Nations that do not heal find themselves in self inflicted cycles of pity, poverty, distrust, deep rooted divisions, acrimony, hatefulness and other such negative energies. Such things no matter the economical cycle pull those unhealed nations backwards, where they seem to make one positive step forward and immediately three destructive negative steps backwards.
Healing for nations take many forms. A good example of national healing was the process that took place in South Africa through the Truth and Reconciliation Commission led by Archbishop Desmond Tutu. Though some argue that the commission did a little and at times was accused of witch hunting and protection of both factual information that needed exposing and some personalities, the body did well for the transition from Apartheid to majority African rule. In other nations celebrations of notable events also has the effect of bringing people together and as such heal those divisions that could be. A known form is national day of prayers for instance. The key is acceptance and acknowledgement of factual historical events bad and good, that happened in the nation no matter ones political affiliation.
Acceptance of historical facts for healing purposes does not mean those who in the past who did bad things should carry that label on to future generations. The world is dynamic and as people intermingle you get purification which additionally come about as learning takes place. However, the healing must be markedly visible for forgiveness, acceptance and total nationhood to manifest. Only then can people separate issues appropriately knowing which are common goals for sustenance of their own livelihood and national pride.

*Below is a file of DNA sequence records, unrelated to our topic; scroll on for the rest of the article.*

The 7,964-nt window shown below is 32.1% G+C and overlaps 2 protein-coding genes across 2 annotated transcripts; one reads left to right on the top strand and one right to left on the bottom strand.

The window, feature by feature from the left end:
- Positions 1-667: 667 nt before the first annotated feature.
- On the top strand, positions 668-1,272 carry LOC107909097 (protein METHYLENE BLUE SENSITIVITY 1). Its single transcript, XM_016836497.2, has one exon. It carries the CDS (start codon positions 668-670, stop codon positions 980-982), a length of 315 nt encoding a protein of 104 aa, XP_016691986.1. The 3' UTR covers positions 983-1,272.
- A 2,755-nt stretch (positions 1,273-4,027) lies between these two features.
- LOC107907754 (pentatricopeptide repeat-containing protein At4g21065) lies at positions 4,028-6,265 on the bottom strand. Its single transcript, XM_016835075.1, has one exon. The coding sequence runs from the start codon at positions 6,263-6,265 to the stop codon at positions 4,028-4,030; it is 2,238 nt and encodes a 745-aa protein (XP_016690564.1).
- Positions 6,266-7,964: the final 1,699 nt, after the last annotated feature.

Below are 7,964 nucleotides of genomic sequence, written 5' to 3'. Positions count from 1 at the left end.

This week we continue looking at the quotes from the book we had last week. It comes from a historical biography of a key period of national building and some may view it as destruction. I am sure that such quotations will let you learn one or two things about life. Read and enjoy:
THE LIFE OF GEORGE NDOMONDO: Shepherd Boy, Clerk, Politician, Guerrilla General, Detainee and Priest by George Ndomondo and Colin Baker
“George Ndomondo’s life, especially his years as a politician and as a clergyman, is remarkable, though, additionally, there are fascinating snippets and insights in his account of his shepherd boy’s activities and other aspects of his early upbringing. There are ironies, too, for example in his being appointed as a priest in charge of the Parish of Liwonde at the very point on the Shire River where he, with his fellow guerrillas led by Henry Chipembere, himself the son of an Anglican Archdeacon, found the ferry on the wrong side of the river, preventing them from continuing their journey to Zomba to overthrow government, which without doubt would have led to serious bloodshed. Many of those, like George, who see the hand of God in all things, now feel that the ferry was not on the wrong side of the Shire on that fatal night of 12 February 1965.”